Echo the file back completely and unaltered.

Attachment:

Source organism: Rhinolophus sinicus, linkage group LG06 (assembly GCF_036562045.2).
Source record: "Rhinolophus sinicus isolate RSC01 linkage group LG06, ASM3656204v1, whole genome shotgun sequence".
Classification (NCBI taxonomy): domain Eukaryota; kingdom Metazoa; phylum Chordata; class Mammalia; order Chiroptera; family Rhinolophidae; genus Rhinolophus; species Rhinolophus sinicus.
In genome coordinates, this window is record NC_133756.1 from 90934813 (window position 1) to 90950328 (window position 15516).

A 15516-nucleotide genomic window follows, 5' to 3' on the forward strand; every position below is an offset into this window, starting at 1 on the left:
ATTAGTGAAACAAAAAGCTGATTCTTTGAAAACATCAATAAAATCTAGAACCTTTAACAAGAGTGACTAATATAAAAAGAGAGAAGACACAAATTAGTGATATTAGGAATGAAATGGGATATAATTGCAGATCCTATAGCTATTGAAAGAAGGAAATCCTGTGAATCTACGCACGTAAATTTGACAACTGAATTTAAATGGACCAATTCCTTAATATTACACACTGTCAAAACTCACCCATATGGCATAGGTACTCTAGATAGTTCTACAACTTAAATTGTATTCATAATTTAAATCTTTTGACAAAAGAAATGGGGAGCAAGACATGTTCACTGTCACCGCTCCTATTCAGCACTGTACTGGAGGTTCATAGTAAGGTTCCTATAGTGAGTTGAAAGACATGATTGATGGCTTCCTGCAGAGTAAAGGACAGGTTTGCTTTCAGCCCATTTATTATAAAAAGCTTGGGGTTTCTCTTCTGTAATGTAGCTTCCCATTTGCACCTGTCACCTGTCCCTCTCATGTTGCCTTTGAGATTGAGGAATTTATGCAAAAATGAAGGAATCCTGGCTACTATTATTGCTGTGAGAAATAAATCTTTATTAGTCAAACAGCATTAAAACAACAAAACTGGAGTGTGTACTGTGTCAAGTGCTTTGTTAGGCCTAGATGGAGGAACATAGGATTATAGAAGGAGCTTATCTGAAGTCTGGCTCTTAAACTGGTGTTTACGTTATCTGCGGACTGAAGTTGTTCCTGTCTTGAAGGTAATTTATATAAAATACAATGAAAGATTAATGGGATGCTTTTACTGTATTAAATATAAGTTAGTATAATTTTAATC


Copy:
Source organism: Rhinolophus sinicus, linkage group LG06 (assembly GCF_036562045.2).
Source record: "Rhinolophus sinicus isolate RSC01 linkage group LG06, ASM3656204v1, whole genome shotgun sequence".
Classification (NCBI taxonomy): domain Eukaryota; kingdom Metazoa; phylum Chordata; class Mammalia; order Chiroptera; family Rhinolophidae; genus Rhinolophus; species Rhinolophus sinicus.
In genome coordinates, this window is record NC_133756.1 from 90934813 (window position 1) to 90950328 (window position 15516).

A 15516-nucleotide genomic window follows, 5' to 3' on the forward strand; every position below is an offset into this window, starting at 1 on the left:
ATTAGTGAAACAAAAAGCTGATTCTTTGAAAACATCAATAAAATCTAGAACCTTTAACAAGAGTGACTAATATAAAAAGAGAGAAGACACAAATTAGTGATATTAGGAATGAAATGGGATATAATTGCAGATCCTATAGCTATTGAAAGAAGGAAATCCTGTGAATCTACGCACGTAAATTTGACAACTGAATTTAAATGGACCAATTCCTTAATATTACACACTGTCAAAACTCACCCATATGGCATAGGTACTCTAGATAGTTCTACAACTTAAATTGTATTCATAATTTAAATCTTTTGACAAAAGAAATGGGGAGCAAGACATGTTCACTGTCACCGCTCCTATTCAGCACTGTACTGGAGGTTCATAGTAAGGTTCCTATAGTGAGTTGAAAGACATGATTGATGGCTTCCTGCAGAGTAAAGGACAGGTTTGCTTTCAGCCCATTTATTATAAAAAGCTTGGGGTTTCTCTTCTGTAATGTAGCTTCCCATTTGCACCTGTCACCTGTCCCTCTCATGTTGCCTTTGAGATTGAGGAATTTATGCAAAAATGAAGGAATCCTGGCTACTATTATTGCTGTGAGAAATAAATCTTTATTAGTCAAACAGCATTAAAACAACAAAACTGGAGTGTGTACTGTGTCAAGTGCTTTGTTAGGCCTAGATGGAGGAACATAGGATTATAGAAGGAGCTTATCTGAAGTCTGGCTCTTAAACTGGTGTTTACGTTATCTGCGGACTGAAGTTGTTCCTGTCTTGAAGGTAATTTATATAAAATACAATGAAAGATTAATGGGATGCTTTTACTGTATTAAATATAAGTTAGTATAATTTTAATC